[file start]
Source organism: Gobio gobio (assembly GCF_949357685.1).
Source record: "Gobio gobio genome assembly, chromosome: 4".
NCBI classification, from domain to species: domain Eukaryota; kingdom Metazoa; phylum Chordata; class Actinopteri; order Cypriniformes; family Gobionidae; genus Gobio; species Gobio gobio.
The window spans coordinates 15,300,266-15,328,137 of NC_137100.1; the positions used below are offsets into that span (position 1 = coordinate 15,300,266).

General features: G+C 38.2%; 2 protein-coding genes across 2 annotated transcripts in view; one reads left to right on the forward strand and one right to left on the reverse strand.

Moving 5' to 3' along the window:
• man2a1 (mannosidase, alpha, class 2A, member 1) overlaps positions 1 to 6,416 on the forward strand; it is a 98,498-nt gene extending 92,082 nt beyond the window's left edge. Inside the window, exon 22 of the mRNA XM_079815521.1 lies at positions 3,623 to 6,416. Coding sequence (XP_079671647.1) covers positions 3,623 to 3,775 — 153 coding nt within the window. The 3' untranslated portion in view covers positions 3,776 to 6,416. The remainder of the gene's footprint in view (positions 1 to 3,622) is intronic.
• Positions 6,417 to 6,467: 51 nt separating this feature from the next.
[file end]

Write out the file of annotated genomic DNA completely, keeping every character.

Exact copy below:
Source organism: Gobio gobio (assembly GCF_949357685.1).
Source record: "Gobio gobio genome assembly, chromosome: 4".
NCBI classification, from domain to species: domain Eukaryota; kingdom Metazoa; phylum Chordata; class Actinopteri; order Cypriniformes; family Gobionidae; genus Gobio; species Gobio gobio.
The window spans coordinates 15,300,266-15,328,137 of NC_137100.1; the positions used below are offsets into that span (position 1 = coordinate 15,300,266).

General features: G+C 38.2%; 2 protein-coding genes across 2 annotated transcripts in view; one reads left to right on the forward strand and one right to left on the reverse strand.

Moving 5' to 3' along the window:
• man2a1 (mannosidase, alpha, class 2A, member 1) overlaps positions 1 to 6,416 on the forward strand; it is a 98,498-nt gene extending 92,082 nt beyond the window's left edge. Inside the window, exon 22 of the mRNA XM_079815521.1 lies at positions 3,623 to 6,416. Coding sequence (XP_079671647.1) covers positions 3,623 to 3,775 — 153 coding nt within the window. The 3' untranslated portion in view covers positions 3,776 to 6,416. The remainder of the gene's footprint in view (positions 1 to 3,622) is intronic.
• Positions 6,417 to 6,467: 51 nt separating this feature from the next.